Reggie Floyd entered this season on my radar as a potential mid-round prospect, but he experienced a down season in 2019. There's still a lot of booming hits on Floyd's tape — that's the good news. But I'm not sold on Floyd being an every-down player; he's at his best when he can flash and react to the football. His anticipation against both the pass and the run hasn’t seemed to take the needed steps forward as he has accrued more playing time, and so I'm of the opinion that he'll need to make his impact as a special teams player in the NFL.

My summary from Floyd's draft profile:

"Floyd projects as a depth player in the NFL. Floyd struggles with coverage skills and does not showcase the needed versatility to warrant consideration for a high snap role in the NFL. Floyd's best opportunity to showcase himself will come down to special teams, where he can serve as a kick coverage contributor and put his booming tackling skills to good use. Floyd will face a challenge finding a 53-man roster he can stick on and will likely need to find a niche on defense to do so."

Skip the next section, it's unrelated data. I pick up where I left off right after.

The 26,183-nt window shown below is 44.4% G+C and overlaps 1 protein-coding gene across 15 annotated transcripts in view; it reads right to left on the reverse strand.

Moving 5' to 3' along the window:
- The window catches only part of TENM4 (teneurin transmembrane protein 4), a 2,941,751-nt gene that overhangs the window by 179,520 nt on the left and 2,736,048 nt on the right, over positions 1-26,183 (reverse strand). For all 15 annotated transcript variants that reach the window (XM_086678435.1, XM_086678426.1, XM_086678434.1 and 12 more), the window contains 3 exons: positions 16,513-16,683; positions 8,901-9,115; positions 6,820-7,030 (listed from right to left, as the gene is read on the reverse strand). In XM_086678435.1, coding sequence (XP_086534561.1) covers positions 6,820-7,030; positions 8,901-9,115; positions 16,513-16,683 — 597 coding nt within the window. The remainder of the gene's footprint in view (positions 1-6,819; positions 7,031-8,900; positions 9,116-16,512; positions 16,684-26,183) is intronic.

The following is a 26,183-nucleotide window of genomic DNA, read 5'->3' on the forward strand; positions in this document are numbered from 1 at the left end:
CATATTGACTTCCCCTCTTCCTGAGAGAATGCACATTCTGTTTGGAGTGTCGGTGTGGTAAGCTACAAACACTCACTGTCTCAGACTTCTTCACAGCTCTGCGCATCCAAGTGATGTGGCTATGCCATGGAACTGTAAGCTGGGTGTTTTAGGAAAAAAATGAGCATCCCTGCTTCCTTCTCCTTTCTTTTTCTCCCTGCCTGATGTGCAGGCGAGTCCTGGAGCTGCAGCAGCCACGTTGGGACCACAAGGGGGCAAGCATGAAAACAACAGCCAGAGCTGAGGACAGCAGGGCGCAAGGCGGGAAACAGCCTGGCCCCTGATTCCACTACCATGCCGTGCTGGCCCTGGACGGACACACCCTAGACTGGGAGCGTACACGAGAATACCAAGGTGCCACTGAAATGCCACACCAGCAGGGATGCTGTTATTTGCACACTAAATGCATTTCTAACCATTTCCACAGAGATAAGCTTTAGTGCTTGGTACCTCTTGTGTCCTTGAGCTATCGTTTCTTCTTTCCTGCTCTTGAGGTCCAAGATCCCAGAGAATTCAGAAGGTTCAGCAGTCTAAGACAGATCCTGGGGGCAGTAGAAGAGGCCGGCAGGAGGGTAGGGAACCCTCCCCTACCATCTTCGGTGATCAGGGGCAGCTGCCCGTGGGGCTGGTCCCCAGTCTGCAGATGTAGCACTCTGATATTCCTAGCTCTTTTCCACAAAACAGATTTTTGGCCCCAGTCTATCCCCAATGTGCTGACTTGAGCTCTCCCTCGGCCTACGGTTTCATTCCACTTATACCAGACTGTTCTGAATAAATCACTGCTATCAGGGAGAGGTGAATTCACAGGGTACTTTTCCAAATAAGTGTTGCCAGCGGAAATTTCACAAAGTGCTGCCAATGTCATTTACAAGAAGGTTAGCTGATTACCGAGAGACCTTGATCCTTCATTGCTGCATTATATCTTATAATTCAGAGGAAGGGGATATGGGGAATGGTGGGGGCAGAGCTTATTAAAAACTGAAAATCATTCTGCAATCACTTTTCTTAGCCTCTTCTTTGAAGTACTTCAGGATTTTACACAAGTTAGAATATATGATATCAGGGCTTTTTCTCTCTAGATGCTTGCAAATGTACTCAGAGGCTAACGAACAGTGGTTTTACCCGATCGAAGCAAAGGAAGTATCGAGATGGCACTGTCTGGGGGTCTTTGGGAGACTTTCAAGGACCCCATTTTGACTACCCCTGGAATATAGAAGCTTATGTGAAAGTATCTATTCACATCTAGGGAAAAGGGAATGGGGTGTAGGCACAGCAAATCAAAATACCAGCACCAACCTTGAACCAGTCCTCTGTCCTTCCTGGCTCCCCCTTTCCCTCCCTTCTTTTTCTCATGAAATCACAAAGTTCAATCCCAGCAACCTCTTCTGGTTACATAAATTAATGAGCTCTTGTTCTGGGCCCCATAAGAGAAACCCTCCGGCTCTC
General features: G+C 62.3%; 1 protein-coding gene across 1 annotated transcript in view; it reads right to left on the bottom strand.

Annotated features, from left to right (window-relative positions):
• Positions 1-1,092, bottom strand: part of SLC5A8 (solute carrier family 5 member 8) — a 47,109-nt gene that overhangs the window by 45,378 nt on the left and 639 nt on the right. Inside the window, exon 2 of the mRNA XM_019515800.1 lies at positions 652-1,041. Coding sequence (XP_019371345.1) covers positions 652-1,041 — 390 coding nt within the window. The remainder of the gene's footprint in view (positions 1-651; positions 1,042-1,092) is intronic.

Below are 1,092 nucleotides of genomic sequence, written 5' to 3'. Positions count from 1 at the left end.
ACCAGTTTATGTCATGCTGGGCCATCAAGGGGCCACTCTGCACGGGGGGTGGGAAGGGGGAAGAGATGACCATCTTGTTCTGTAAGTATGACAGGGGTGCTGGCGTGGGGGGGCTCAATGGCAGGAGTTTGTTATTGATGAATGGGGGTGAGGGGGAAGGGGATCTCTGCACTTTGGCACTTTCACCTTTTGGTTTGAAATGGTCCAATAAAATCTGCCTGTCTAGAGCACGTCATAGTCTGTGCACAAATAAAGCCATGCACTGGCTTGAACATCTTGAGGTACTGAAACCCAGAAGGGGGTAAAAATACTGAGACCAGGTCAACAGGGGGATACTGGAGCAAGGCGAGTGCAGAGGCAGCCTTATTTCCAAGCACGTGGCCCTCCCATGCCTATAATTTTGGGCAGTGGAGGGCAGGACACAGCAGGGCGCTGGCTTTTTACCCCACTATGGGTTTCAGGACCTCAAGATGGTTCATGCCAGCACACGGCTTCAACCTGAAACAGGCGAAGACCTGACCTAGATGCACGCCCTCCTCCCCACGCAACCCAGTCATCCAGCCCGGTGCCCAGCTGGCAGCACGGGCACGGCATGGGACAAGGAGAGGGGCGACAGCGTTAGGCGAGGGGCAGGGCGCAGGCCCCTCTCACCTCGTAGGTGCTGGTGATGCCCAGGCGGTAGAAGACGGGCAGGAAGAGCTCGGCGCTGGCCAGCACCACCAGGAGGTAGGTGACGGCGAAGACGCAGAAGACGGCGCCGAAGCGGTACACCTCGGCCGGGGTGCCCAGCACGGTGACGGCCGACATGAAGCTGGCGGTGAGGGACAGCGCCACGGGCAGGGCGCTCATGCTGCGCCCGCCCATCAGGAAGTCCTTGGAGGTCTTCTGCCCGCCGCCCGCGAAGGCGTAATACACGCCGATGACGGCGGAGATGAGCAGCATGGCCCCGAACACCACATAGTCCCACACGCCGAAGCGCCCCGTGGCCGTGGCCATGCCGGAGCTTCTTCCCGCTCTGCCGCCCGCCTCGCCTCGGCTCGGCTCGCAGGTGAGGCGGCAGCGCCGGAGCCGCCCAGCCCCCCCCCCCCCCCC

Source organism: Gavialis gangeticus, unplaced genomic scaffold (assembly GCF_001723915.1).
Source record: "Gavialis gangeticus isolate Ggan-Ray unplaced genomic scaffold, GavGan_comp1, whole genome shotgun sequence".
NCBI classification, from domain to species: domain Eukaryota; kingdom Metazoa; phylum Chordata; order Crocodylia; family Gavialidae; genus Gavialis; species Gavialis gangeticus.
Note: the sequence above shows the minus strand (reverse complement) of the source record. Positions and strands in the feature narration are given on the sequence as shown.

STUD: Harrison Hand, DB, Temple

Harrison Hand transferred from Baylor and shined this past season at Temple. For some teams, he may be considered a cornerback. For others? He may be a safety. But one thing that's certain in either scenario? He's got the length and the physicality to make an impact with some more polish. Hand has the ability to drop the hammer and he's got some impressive flashes of instinct in shallow zones to challenge the football. I liked what I saw — and I'm in on Hand as an early Day 3 target.

My summary from Hand's draft profile:

"Hand is an intriguing early Day 3 option. Some teams will peg Hand as a safety due to some natural restrictions with his transitions in off coverage — but for Cover 3 heavy defenses Hand can be a booming presence to crash into the LOS and play run support. Whether he's a safety convert or a scheme-specific cornerback, there's starter potential here. He's savvy in shallow zones, he's got great length and he'll step up in support and smack you. Like his foundation to develop."

Written By:

Kyle Crabbs

Director of Content

Director of Content & Senior NFL Draft Analyst for The Draft Network. Co-host of the Draft Dudes podcast. Former NDT Scouting Overlord.

Connect: